It will be recalled that during Atal Bihari Vajpayee’s premiership, a committee was set up to review the Constitution of India. It was commonly understood that that the political right-wing was of the view that the parliamentary form of government had proved itself inimical to the purposes both of national unity and rapid economic development, and that it was time to institute a more centralised presidential form of governance, top down.
In all likelihood, the weight of general opinion proved too unprepared for such a drastic transformation in the systemic arrangements of India’s constitutional life and history, and the committee did not come to much.
The overriding national commitment to the parliamentary form of governance in India, underwritten by India’s unparalleled diversity in cultural and local imperatives seemed piquantly and, to many, surprisingly reiterated when after the election results of 2014, Prime Minister Narendra Modi — in an iconic gesture full of semiotic symbolism — visited the houses of Parliament to pay a kneeling obeisance to the “temple of democracy”. Many who had speculated that India’s federal structure might come under greater strain under a Modi dispensation than it was eventually under a Vajpayee one stood reassured that Modi’s commitment to Parliament was, if anything, far more demonstratively devotional.
Over time, however, this devotion seems to have suffered some debilitation. Modi has shown a distinct preference for communicating directly to the nation in a format where conversation or questioning is excluded. This rather Bonapartist or Peronist political leadership style naturally finds Parliament an irritating and cacophonous forum where anybody might exercise the Constitutional right to query the chief executive of the country. Thus, even when a parliament session might be on, the executive shows only a proforma and perfunctory willingness, at reduced levels, to answer to points of concern however crucial and widespread these might be to the life of the nation.
It is to be noted that a new generation of Indians, post the neo-liberal opening up of the economy after the embrace of the Washington Consensus in 1990, have like their peers in other countries, shown a marked impatience with representative democratic processes. This new aspirational class of Indians can thus be seen to be vocally favourable to tendencies which mean to centralise political power in order to facilitate a greater and smoother centralisation of the productive life of the country, away from structures of democratic scrutiny and interrogation.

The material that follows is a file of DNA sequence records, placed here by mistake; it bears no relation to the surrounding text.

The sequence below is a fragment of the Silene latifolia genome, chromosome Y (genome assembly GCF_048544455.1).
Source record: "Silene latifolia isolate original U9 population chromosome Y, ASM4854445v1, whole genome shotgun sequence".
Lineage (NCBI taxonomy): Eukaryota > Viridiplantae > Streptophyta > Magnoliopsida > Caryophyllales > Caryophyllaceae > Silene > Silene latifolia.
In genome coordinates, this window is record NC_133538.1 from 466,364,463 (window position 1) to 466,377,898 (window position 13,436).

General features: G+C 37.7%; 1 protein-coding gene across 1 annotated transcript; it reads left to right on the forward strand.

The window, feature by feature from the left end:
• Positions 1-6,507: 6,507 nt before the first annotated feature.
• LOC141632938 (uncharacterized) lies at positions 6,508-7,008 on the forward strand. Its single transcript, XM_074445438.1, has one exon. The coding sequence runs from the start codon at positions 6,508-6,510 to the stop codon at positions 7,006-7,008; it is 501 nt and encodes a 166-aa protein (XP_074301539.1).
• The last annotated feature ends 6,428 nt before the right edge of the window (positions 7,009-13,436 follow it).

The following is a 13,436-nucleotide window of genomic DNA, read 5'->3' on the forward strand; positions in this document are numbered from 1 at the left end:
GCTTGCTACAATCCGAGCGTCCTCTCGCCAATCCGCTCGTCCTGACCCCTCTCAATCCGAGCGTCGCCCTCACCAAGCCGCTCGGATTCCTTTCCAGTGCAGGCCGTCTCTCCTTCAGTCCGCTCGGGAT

Thus, in the current imbroglio about the decision to render some 86 per cent of the nation’s active currency defunct, Modi chose not to leave the announcement to the Reserve Bank of India but took it upon himself to use prime time television to make the declaration. Even more significantly, as we write, the demands raised by a united Opposition in Parliament notwithstanding — that the prime minister sit through the debate on the issue, having made the declaration in person, Modi has thus far chosen to disregard this constitutional propriety, if not imperative, and to make a direct reference to those who follow his twitter account about the rightness or not of the decision to demonetise.
This latter move then must raise the question whether Parliament has a key constitutional role or not in supervising the executive branch of the state. The other very disquieting aspect of the current logjam is the rhetoric unleashed by the right-wing outside and inside Parliament which seeks, ab initio and ipso facto to dub all sceptical voices, including those of the elected representatives of the people, as driven, not even allegedly, by their support for corrupt systems and practices.
A truly momentous inflection point is thus before the nation: Should Parliament be respected and strengthened, or should it be rendered defunct even as it exists on paper? And, if indeed a Peronist form of governance is to be emulated, should that be done after due structural transformation authorised by constitutional mechanisms or should it be made a reality without such authorisation as a fait accompli?